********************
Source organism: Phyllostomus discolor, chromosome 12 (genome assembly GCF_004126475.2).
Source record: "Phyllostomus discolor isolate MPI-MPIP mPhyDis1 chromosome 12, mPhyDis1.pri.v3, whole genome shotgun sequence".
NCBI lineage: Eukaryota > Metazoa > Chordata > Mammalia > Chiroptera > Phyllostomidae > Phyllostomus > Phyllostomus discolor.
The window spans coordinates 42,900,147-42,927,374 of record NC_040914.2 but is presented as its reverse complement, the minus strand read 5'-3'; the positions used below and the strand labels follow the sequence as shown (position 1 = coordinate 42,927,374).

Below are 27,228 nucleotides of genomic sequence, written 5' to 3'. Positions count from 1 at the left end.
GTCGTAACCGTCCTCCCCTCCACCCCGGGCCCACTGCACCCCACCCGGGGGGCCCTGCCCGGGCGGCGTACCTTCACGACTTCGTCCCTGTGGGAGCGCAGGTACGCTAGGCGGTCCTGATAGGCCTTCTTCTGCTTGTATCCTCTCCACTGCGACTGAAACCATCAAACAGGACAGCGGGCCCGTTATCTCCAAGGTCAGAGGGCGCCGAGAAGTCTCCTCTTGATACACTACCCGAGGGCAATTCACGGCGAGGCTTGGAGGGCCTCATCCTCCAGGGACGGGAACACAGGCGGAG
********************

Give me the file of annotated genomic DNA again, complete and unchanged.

Source organism: Phyllostomus discolor, chromosome 12 (genome assembly GCF_004126475.2).
Source record: "Phyllostomus discolor isolate MPI-MPIP mPhyDis1 chromosome 12, mPhyDis1.pri.v3, whole genome shotgun sequence".
NCBI lineage: Eukaryota > Metazoa > Chordata > Mammalia > Chiroptera > Phyllostomidae > Phyllostomus > Phyllostomus discolor.
The window spans coordinates 42,900,147-42,927,374 of record NC_040914.2 but is presented as its reverse complement, the minus strand read 5'-3'; the positions used below and the strand labels follow the sequence as shown (position 1 = coordinate 42,927,374).

Below are 27,228 nucleotides of genomic sequence, written 5' to 3'. Positions count from 1 at the left end.
GTCGTAACCGTCCTCCCCTCCACCCCGGGCCCACTGCACCCCACCCGGGGGGCCCTGCCCGGGCGGCGTACCTTCACGACTTCGTCCCTGTGGGAGCGCAGGTACGCTAGGCGGTCCTGATAGGCCTTCTTCTGCTTGTATCCTCTCCACTGCGACTGAAACCATCAAACAGGACAGCGGGCCCGTTATCTCCAAGGTCAGAGGGCGCCGAGAAGTCTCCTCTTGATACACTACCCGAGGGCAATTCACGGCGAGGCTTGGAGGGCCTCATCCTCCAGGGACGGGAACACAGGCGGAG